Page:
* sustain, preserve and richly bless his precious Church in Turkey comprising (among others) remnant Greeks, Armenians and Assyrians as well as convert Kurds and Turks; may the Church grow in unity, faith and grace to be a light that overcomes darkness and a voice of hope that counters despair. 'I will build my church, and the gates of hell shall not prevail against it' (Promise of Jesus, Matthew 16:18 ESV).

* intervene in Turkey to produce awakening and effect change beyond anything we could ever imagine (Ephesians 3:20-21). May every evil scheme of the devil and wicked plot of 'man' be foiled; and may the Lord our God preserve and strengthen those who would 'turn back the battle at the gate' (from Isaiah 28:5-6).


On Sunday 24 June Turkish citizens at home and abroad will vote to elect a president and a parliament. There is every sign that these elections will bring neither stability to the nation nor security to Turkey's persecuted ethnic-religious minorities. In recent years, government-sanctioned anti-Christian and anti-ethnic-religious minority hate speech has soared to extreme levels. Erdogan has even referred to Turkish Armenians as 'terrorist separatists', thereby resurrecting the anti-Armenian, anti-Christian propaganda that fuelled the Armenian Genocide of 1915. A week ago he ominously warned that Austria shutting foreign-funded hardline mosques in Vienna could trigger a war between 'cross and crescent' for which Austria's Chancellor Kruz would (supposedly) be responsible. Turkey is a tinderbox. Its Christians are exceedingly vulnerable. Unfinished business ever looms. Consequently, we must remain vigilant and ever prayerful.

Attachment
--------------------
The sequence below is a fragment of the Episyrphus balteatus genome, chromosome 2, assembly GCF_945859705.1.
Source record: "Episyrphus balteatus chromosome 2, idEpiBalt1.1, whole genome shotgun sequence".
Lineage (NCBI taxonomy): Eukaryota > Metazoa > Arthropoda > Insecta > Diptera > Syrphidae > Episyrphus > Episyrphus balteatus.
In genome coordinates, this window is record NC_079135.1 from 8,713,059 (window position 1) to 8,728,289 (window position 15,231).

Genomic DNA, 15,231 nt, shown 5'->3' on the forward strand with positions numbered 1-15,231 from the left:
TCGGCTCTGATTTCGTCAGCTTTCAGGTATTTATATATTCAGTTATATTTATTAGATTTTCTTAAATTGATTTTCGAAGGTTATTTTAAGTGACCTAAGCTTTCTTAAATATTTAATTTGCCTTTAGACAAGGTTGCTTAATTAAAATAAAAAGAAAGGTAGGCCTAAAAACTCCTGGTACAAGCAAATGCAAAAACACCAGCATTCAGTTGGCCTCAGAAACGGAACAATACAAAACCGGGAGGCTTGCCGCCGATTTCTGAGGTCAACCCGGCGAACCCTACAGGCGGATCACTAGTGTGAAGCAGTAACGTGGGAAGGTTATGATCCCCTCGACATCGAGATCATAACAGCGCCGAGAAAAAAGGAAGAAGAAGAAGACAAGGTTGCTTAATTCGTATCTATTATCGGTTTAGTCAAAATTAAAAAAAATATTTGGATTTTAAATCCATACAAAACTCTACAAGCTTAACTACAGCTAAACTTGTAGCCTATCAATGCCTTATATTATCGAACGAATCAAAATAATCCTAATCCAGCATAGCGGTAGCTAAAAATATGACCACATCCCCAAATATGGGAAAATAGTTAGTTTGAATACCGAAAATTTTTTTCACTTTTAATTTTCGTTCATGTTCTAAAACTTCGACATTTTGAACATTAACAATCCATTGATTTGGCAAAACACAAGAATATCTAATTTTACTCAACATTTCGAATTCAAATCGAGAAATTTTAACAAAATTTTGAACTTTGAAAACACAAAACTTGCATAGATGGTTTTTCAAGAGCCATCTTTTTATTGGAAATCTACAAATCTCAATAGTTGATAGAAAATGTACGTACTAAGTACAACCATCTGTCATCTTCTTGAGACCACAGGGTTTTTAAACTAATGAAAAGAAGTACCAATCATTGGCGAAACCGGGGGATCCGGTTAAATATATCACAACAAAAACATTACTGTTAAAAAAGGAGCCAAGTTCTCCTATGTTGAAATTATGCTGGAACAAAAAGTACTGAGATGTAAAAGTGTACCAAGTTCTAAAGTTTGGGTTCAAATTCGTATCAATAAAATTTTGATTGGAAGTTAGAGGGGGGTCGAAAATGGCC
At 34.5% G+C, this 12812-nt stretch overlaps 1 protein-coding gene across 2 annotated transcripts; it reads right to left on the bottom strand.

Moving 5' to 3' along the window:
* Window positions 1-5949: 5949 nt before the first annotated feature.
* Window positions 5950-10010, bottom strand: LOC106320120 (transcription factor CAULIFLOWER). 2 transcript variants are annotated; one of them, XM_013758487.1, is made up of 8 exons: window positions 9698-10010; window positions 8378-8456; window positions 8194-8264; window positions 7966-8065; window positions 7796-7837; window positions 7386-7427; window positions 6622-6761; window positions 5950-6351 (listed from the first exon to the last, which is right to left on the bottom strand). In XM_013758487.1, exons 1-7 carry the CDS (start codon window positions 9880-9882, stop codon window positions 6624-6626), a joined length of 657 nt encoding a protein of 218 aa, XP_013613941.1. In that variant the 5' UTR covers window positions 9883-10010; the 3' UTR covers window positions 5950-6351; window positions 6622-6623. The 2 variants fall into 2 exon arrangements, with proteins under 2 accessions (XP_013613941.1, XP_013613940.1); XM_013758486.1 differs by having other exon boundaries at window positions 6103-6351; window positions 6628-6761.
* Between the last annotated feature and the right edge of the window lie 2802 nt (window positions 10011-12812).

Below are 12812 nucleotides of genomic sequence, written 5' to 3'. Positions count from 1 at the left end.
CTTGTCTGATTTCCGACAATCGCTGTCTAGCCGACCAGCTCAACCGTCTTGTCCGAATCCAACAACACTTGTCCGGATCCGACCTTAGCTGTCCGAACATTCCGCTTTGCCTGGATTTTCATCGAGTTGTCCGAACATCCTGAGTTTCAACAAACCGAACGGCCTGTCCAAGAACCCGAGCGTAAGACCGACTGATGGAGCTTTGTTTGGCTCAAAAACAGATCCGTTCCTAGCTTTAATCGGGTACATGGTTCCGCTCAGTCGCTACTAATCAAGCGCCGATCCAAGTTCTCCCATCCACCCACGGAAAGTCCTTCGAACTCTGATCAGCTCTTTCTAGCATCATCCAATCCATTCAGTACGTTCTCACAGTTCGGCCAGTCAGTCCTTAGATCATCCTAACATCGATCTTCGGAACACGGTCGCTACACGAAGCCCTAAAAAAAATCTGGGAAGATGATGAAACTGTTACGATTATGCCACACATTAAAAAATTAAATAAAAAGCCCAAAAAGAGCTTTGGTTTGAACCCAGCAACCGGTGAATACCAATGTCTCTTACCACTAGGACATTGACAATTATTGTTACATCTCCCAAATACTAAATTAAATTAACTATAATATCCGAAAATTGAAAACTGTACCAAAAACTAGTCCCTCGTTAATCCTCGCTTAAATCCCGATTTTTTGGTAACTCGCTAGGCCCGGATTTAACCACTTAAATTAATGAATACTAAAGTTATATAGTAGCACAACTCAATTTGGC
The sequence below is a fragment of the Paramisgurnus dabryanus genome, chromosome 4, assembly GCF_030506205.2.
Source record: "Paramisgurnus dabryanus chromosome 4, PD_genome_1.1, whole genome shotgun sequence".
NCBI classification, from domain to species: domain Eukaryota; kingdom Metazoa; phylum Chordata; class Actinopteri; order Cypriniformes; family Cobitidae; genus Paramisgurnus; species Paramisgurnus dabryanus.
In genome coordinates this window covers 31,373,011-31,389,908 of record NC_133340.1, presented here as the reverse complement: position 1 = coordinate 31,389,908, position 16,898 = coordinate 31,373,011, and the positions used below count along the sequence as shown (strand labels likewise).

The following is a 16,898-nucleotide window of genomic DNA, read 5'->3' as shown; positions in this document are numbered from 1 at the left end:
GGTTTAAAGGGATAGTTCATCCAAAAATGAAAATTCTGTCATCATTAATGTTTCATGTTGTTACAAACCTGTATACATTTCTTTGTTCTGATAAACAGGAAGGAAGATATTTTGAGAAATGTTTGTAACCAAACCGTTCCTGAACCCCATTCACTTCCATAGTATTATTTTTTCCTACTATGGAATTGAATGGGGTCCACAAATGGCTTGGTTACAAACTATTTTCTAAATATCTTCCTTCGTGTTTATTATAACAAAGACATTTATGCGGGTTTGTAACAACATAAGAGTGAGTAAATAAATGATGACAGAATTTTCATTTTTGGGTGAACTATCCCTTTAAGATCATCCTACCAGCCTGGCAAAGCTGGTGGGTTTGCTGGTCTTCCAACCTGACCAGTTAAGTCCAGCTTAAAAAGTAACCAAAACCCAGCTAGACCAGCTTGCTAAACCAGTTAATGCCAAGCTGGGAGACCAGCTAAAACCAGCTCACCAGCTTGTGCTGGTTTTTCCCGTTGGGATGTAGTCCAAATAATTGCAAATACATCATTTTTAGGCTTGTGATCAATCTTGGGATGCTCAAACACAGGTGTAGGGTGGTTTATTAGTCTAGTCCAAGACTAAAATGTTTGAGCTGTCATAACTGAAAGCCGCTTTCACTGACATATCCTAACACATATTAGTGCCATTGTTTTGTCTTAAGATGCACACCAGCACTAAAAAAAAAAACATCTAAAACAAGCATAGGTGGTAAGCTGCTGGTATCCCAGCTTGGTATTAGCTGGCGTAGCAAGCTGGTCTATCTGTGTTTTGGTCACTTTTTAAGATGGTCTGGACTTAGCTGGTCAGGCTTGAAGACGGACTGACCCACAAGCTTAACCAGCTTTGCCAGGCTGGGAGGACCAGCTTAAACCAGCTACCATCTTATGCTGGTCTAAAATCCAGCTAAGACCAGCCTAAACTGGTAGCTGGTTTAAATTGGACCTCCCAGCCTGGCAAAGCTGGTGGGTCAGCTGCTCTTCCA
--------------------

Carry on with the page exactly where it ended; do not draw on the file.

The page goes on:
Elizabeth Kendal is an international religious liberty analyst and advocate. She serves as Director of Advocacy at Canberra-based Christian Faith and Freedom (CFF), and is an Adjunct Research Fellow at the Arthur Jeffery Centre for the Study of Islam at Melbourne School of Theology.

She has authored two books: Turn Back the Battle: Isaiah Speaks to Christians Today (Deror Books, Melbourne, Australia, Dec 2012) which offers a Biblical response to persecution and existential threat; and After Saturday Comes Sunday: Understanding the Christian Crisis in the Middle East (Wipf and Stock, Eugene, OR, USA, June 2016).

See www.ElizabethKendal.com